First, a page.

Doug Flutie answers the side kitchen door of his suburban Massachusetts home, a little dog barking eagerly behind him. His winding driveway sprawls up through a gate and across the front of the big house designed by his wife, Laurie. There is a pool out back and a basketball court off to the side.
It's a quiet day at home, and Flutie is hanging out in jeans and a T-shirt that reads Natick Redmen, the nearby high school where he was a standout athlete, the same school where he sometimes coaches his nephew Troy, now its star quarterback.
During the fall months, the 50-year-old retired quarterback spends the early part of his week at home researching NCAA football teams, and doing appearances for things such as the autism foundation he and his wife established in honour of their autistic son, Dougie. The latter part of Flutie's week is spent in Stamford, Conn., or New York working as a college football analyst on NBC Sports Network.
Flutie eases onto a comfy stool in his wide-open kitchen and reminisces about his more than 20 years as a fiery scrambling pro signal-caller, seven spent smashing records in the CFL, one in the now-defunct USFL and 13 in the NFL before his 2005 retirement. Many have called him the greatest to have played in Canada's league. He's bashful about that title, but calls his seasons in the CFL his fondest, especially the three when he hoisted the Grey Cup.
Flutie says his first Cup, in 1992, is his favourite moment.
It was even better, he says, than when he threw one of the most memorable Hail Mary passes in U.S. sports lore at Boston College in 1984 during his Heisman Trophy-winning season.
He grins as he flips through his phone and locates a photo he's cherished for years. It's a shot of himself celebrating that first Cup victory as a Calgary Stampeder with receiver and long-time friend Dave Sapunjis. He's had numerous requests to attend 100th Grey Cup week in Toronto and plans to attend.
"My first two years in the CFL, all I thought of was getting back to the NFL – it was like 'I'll put my time in up here and go back.' But then I started enjoying it," said Flutie, who was the CFL's highest paid player by far from the time he entered the league with the B.C. Lions in 1990 through his return to the NFL in 1998. "Then I went and signed a nice contract in Calgary and was like 'hey, I can make a living up here, this is great football, and I'm having a blast.' I won my first championship and thought 'I believe I can hang out with you fellas for a while.'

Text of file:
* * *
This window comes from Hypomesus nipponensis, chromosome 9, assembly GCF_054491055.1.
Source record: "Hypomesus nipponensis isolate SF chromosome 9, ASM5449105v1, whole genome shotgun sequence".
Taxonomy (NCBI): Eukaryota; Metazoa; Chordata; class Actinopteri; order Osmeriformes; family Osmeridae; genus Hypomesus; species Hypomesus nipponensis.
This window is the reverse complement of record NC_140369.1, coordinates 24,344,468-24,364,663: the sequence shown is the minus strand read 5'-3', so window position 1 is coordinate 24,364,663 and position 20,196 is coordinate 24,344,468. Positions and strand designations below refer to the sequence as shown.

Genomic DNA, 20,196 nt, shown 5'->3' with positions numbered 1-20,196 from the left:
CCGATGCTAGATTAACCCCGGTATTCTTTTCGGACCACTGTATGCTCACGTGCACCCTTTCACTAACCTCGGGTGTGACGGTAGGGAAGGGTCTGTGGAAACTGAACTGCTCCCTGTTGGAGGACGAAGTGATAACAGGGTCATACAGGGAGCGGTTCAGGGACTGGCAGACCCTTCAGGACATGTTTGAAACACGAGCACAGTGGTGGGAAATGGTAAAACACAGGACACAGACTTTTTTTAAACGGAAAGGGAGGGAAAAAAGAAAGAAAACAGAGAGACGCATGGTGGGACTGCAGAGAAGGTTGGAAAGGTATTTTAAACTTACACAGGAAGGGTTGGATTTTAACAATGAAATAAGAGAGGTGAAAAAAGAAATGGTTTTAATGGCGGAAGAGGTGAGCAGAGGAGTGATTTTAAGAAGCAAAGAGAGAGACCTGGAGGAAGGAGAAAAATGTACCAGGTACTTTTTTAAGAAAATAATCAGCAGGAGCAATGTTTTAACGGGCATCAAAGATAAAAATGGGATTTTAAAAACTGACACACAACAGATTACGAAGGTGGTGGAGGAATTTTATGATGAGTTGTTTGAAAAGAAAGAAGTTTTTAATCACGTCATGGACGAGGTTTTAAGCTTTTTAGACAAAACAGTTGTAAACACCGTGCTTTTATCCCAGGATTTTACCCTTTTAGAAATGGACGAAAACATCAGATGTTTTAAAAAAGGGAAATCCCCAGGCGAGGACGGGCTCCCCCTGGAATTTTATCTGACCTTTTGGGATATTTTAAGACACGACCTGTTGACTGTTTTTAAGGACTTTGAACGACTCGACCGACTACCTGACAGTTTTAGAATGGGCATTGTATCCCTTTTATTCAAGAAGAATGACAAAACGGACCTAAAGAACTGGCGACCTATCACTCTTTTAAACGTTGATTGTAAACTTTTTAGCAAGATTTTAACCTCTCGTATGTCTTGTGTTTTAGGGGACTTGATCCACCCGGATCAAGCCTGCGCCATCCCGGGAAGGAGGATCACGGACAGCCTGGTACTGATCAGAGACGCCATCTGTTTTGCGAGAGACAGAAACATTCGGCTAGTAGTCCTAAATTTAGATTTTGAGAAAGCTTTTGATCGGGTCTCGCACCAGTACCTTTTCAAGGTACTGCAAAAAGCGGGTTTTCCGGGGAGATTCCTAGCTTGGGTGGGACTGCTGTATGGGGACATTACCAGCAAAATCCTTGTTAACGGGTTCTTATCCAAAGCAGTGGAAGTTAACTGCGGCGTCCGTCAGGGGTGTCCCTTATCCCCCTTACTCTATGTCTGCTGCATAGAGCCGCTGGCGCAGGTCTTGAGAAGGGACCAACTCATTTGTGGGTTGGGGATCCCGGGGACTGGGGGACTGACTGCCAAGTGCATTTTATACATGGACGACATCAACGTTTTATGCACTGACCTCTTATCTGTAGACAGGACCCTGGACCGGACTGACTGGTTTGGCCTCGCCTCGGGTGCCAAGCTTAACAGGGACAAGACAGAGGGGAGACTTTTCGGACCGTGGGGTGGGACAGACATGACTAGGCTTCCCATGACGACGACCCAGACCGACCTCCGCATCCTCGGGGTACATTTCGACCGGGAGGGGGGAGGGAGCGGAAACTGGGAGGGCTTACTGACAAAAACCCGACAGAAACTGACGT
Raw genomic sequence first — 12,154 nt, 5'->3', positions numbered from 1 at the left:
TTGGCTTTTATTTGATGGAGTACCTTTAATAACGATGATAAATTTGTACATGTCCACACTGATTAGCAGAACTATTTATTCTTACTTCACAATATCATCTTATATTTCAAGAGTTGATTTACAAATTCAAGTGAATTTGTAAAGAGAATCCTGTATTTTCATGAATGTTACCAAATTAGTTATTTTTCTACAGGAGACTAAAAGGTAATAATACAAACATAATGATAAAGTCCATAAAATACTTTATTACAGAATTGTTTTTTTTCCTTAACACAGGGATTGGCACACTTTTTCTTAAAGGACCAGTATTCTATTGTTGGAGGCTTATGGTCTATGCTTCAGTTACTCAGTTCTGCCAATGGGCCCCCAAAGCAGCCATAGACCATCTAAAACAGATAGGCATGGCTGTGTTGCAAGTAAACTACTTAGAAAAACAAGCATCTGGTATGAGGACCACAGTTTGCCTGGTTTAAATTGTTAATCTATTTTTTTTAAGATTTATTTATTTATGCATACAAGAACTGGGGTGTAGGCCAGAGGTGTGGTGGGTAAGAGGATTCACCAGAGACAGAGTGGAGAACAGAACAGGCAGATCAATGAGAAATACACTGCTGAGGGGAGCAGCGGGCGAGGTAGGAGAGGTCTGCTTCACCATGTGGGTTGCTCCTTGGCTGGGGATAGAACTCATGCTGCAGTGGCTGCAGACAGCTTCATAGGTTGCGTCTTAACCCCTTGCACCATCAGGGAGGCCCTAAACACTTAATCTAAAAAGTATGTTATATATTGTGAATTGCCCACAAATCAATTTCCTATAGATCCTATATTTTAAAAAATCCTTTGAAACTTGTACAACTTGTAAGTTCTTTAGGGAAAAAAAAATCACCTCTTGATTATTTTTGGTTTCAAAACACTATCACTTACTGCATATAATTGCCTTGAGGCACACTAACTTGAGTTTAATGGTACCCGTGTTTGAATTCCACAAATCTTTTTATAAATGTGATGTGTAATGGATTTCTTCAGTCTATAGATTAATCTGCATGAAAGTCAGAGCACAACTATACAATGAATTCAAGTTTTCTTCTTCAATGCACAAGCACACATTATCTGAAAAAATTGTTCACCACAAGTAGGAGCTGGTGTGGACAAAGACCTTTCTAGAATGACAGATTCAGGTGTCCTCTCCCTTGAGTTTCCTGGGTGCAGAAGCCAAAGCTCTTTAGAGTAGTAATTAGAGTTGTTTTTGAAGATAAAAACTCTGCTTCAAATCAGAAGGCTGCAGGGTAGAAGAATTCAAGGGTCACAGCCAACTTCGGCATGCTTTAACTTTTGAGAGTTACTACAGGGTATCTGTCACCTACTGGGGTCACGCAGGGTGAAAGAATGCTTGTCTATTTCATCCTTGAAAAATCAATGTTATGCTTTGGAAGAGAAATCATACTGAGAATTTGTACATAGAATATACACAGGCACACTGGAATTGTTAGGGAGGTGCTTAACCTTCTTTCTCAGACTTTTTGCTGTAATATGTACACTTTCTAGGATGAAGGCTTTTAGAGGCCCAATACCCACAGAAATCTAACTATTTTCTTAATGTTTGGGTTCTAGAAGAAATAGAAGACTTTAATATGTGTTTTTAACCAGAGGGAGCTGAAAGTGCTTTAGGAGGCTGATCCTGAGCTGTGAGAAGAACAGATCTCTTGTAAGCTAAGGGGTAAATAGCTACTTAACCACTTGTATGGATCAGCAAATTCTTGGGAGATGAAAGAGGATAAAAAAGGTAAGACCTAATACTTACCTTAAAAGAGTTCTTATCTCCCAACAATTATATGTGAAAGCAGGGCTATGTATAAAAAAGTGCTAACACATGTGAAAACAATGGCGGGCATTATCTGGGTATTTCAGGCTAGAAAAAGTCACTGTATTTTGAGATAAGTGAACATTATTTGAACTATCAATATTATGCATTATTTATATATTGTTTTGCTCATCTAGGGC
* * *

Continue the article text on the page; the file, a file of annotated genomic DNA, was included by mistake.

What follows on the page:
"You can't explain it to someone from the States how important it was to win the Grey Cup. People are like, 'oh, that's nice, do you play that in an arena up in Canada? I'm like 'No, it's real 12-man football."
Natick is 27 kilometres west of Boston, and it's been home to the Flutie family since they moved there when he was 13. He married his high school sweetheart Laurie, and he kept returning to Natick in the off season. His siblings live in town, too. Flutie plays baseball with his brothers Darren and Bill and some of their high school buddies in a local men's over-30 league that's ultra-competitive, dotted with former minor-leaguers and a few who spent time in the majors, several who can still hurl upward of 90 miles an hour.
"From the moment he wakes up on a day when we have a baseball game, he treats it like a Grey Cup game. To him, it's no different than trying to win a professional football game – he's extremely competitive," said his brother Darren Flutie, who is No.3 among the CFL's career receivers. "We've all been lucky to call Natick home our whole lives, always coming back to our family and our best friends."
The still-youthful looking quarterback hasn't aged much in appearance. He pitches, plays second base and even volunteers to do the field maintenance. Flutie might have been a novelty in the league a few years ago, but now he's just one of the guys. He says he's not giving anyone a reason to go to work the next day and brag about beating Doug Flutie.